Inherently there is nothing wrong with either approach. Depending on a situation either a maximizer or a satisficer would come out ahead. The danger lies in applying the wrong method to make a decision in a given situation. In choosing a spouse for example someone like Sam might end up with a wife who wasn’t that great a fit but Sam considered it a good-enough match at the time but as time went on what seemed like minor incompatibilities he was willing to overlook caused major riffs in his marriage over the years. Perhaps there were many other women who would be even more compatible with Sam. If only he’d make a bit more effort his married life could have ended up a lot more fulfilling.

For Max the danger is that while he would hesitate to commit to a particular partner because she doesn’t fit all of his requirements, he might maximize himself in to living a life of a lonely elderly bachelor. If only he’d be willing to give up his eternal quest for the absolutely-the-best-option he would have found several other potential mates who while objectively wouldn’t qualify as a perfect match in every category, would still be very compatible with Max and they would be able to enjoy many happy years together.

In reality, most people behave just like Sam and cumulatively all those decisions are costing us dearly. Because most of our decisions have minor impact on our life and because there are so many of them we develop a habit of satisficing. Given an array of choices we don’t choose the best option – we choose the very first satisfactory option. Instead of choosing Great we unknowingly settle for good-enough. And like most established behaviors this satisficing, settling for the good-enough, means instead of gravitating towards the best we instead gravitate towards the mediocre. Mediocre jobs, mediocre relationships, mediocre cheeseburger at a fast food chain.

Instead of maximizing on what is important to us we tend to simply do what is familiar – habitually satisficing our way to the Mediocristan even when that’s not in our best interest.

Perhaps similarly to the differences between personality types, after all while extroverts socialize and appear more lively and happier on the outside, it is the introverts that often contribute the most groundbreaking discoveries; while majority of satisficers deliver the average a handful of maximizers would be able to deliver something remarkable. And maybe the only difference between Sams and Maxs of this world is in what kind of decisions they make repeatedly. While some people will repeatedly strive for happiness by satisficing, by deciding to accept the average but respectable good-enough, others refuse to settle in the ongoing pursuit of greatness while shouldering the cost of continuing dissatisfaction with anything but the absolute personal best under the circumstances.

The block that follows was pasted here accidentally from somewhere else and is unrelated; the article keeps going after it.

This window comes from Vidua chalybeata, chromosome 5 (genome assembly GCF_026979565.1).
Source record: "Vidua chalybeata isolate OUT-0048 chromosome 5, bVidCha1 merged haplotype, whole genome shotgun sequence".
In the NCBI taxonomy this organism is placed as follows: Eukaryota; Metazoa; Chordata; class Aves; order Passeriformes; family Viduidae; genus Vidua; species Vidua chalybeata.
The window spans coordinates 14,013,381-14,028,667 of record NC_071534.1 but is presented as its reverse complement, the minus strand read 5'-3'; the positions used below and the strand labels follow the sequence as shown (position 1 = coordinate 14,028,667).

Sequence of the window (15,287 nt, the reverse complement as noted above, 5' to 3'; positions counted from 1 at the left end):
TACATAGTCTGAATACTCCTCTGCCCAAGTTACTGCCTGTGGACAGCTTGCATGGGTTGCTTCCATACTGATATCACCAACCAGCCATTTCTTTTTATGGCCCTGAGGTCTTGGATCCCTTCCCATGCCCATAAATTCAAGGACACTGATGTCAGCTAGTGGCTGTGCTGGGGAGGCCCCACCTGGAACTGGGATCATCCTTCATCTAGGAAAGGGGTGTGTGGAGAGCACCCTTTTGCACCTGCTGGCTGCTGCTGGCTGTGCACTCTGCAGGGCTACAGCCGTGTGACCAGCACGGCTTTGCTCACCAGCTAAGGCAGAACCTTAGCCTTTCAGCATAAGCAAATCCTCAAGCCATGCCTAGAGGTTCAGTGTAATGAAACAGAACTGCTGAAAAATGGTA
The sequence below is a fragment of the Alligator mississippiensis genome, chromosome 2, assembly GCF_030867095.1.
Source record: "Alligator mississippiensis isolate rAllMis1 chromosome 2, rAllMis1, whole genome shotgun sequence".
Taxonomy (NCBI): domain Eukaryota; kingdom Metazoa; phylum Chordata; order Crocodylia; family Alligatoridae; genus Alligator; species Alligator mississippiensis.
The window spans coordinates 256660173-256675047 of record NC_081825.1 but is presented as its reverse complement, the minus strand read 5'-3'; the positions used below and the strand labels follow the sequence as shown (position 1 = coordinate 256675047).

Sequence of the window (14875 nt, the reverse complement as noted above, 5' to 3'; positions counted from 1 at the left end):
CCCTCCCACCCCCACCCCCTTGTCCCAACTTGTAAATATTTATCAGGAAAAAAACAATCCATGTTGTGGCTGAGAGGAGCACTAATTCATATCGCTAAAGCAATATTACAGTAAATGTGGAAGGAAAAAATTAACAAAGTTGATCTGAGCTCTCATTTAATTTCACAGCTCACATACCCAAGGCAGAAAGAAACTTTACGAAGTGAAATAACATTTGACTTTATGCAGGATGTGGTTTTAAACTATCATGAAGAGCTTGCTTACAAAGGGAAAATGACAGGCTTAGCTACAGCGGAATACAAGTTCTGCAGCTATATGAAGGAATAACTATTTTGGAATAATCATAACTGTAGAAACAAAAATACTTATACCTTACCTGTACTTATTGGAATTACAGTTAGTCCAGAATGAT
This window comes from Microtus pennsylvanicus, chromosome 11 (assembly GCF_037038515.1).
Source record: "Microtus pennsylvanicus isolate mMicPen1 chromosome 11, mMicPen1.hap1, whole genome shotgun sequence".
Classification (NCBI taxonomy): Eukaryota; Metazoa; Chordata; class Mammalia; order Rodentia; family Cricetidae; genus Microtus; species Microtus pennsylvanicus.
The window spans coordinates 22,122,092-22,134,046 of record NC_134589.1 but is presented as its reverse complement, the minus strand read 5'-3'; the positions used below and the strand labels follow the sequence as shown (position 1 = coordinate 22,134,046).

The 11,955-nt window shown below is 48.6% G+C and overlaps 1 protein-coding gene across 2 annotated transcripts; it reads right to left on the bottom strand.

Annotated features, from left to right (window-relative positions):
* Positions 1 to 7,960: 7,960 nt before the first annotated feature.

But maybe there’s no difference at all between these two types. Maybe Sam and Max are actually both maximizers – the only difference is that one maximizes for greatness while another for as little effort as possible. Unfortunately while both introverts and extroverts can apply their personal strengths to contribute positively to the world, among satisficers and maximizers only one type can contribute something worthwhile.

Contributing something great starts with the decision to not settle for anything but the very best. Greats of the past didn’t muddle their way into being maximizers – they decided to behave as such. Once they decided to be great there was no option to remain a satisficer. And just by looking at their accomplishments in an objective sense it’s self-evident that maximizers make better decisions because they get better results.

Maybe it’s politically incorrect, maybe it’s against the current worldview. Maybe your guru lied to you. Maybe the only way to make great decisions is to stop maximizing for happiness and maximize for results instead. Because happiness based on great achievements, which are a result of great decisions, is qualitatively different than happiness drawn out of laziness and resignation to good-enough.